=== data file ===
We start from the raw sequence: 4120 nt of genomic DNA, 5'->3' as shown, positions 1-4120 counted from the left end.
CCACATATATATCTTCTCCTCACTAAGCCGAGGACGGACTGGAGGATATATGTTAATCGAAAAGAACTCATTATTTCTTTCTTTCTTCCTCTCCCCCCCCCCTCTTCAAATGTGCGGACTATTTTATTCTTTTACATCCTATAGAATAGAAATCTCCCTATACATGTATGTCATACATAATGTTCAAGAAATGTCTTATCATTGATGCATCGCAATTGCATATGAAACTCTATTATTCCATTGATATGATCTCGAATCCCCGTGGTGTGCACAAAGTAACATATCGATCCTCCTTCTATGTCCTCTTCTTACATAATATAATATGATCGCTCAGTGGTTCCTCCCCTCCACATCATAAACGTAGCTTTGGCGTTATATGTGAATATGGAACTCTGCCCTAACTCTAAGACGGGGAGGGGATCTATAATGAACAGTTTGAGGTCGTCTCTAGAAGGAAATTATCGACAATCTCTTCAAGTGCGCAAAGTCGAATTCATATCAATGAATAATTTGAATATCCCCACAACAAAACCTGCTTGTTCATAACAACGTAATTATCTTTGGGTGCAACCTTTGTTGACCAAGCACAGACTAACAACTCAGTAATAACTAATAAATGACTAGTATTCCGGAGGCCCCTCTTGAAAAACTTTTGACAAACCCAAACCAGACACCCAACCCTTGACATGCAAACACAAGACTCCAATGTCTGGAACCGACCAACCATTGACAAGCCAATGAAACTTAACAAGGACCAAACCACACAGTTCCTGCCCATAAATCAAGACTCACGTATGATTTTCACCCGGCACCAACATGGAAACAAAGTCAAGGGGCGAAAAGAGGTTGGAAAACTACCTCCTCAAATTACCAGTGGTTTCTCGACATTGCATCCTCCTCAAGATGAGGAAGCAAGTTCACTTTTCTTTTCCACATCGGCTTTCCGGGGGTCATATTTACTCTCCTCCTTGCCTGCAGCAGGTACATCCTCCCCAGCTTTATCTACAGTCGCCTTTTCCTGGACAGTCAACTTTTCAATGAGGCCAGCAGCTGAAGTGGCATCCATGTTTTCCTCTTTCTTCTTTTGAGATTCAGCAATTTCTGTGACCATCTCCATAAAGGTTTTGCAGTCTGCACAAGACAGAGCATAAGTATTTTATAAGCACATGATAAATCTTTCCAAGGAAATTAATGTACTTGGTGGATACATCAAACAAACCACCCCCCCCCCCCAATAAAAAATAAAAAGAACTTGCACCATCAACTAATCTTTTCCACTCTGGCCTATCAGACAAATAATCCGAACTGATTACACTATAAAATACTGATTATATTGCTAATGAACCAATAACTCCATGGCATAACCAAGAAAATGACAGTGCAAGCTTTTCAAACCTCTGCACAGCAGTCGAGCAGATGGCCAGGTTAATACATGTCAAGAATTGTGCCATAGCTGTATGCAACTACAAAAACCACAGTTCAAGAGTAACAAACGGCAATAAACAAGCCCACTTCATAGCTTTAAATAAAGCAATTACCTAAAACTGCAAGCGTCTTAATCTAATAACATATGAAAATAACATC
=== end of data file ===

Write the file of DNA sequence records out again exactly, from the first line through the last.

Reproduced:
We start from the raw sequence: 4120 nt of genomic DNA, 5'->3' as shown, positions 1-4120 counted from the left end.
CCACATATATATCTTCTCCTCACTAAGCCGAGGACGGACTGGAGGATATATGTTAATCGAAAAGAACTCATTATTTCTTTCTTTCTTCCTCTCCCCCCCCCCTCTTCAAATGTGCGGACTATTTTATTCTTTTACATCCTATAGAATAGAAATCTCCCTATACATGTATGTCATACATAATGTTCAAGAAATGTCTTATCATTGATGCATCGCAATTGCATATGAAACTCTATTATTCCATTGATATGATCTCGAATCCCCGTGGTGTGCACAAAGTAACATATCGATCCTCCTTCTATGTCCTCTTCTTACATAATATAATATGATCGCTCAGTGGTTCCTCCCCTCCACATCATAAACGTAGCTTTGGCGTTATATGTGAATATGGAACTCTGCCCTAACTCTAAGACGGGGAGGGGATCTATAATGAACAGTTTGAGGTCGTCTCTAGAAGGAAATTATCGACAATCTCTTCAAGTGCGCAAAGTCGAATTCATATCAATGAATAATTTGAATATCCCCACAACAAAACCTGCTTGTTCATAACAACGTAATTATCTTTGGGTGCAACCTTTGTTGACCAAGCACAGACTAACAACTCAGTAATAACTAATAAATGACTAGTATTCCGGAGGCCCCTCTTGAAAAACTTTTGACAAACCCAAACCAGACACCCAACCCTTGACATGCAAACACAAGACTCCAATGTCTGGAACCGACCAACCATTGACAAGCCAATGAAACTTAACAAGGACCAAACCACACAGTTCCTGCCCATAAATCAAGACTCACGTATGATTTTCACCCGGCACCAACATGGAAACAAAGTCAAGGGGCGAAAAGAGGTTGGAAAACTACCTCCTCAAATTACCAGTGGTTTCTCGACATTGCATCCTCCTCAAGATGAGGAAGCAAGTTCACTTTTCTTTTCCACATCGGCTTTCCGGGGGTCATATTTACTCTCCTCCTTGCCTGCAGCAGGTACATCCTCCCCAGCTTTATCTACAGTCGCCTTTTCCTGGACAGTCAACTTTTCAATGAGGCCAGCAGCTGAAGTGGCATCCATGTTTTCCTCTTTCTTCTTTTGAGATTCAGCAATTTCTGTGACCATCTCCATAAAGGTTTTGCAGTCTGCACAAGACAGAGCATAAGTATTTTATAAGCACATGATAAATCTTTCCAAGGAAATTAATGTACTTGGTGGATACATCAAACAAACCACCCCCCCCCCCCAATAAAAAATAAAAAGAACTTGCACCATCAACTAATCTTTTCCACTCTGGCCTATCAGACAAATAATCCGAACTGATTACACTATAAAATACTGATTATATTGCTAATGAACCAATAACTCCATGGCATAACCAAGAAAATGACAGTGCAAGCTTTTCAAACCTCTGCACAGCAGTCGAGCAGATGGCCAGGTTAATACATGTCAAGAATTGTGCCATAGCTGTATGCAACTACAAAAACCACAGTTCAAGAGTAACAAACGGCAATAAACAAGCCCACTTCATAGCTTTAAATAAAGCAATTACCTAAAACTGCAAGCGTCTTAATCTAATAACATATGAAAATAACATC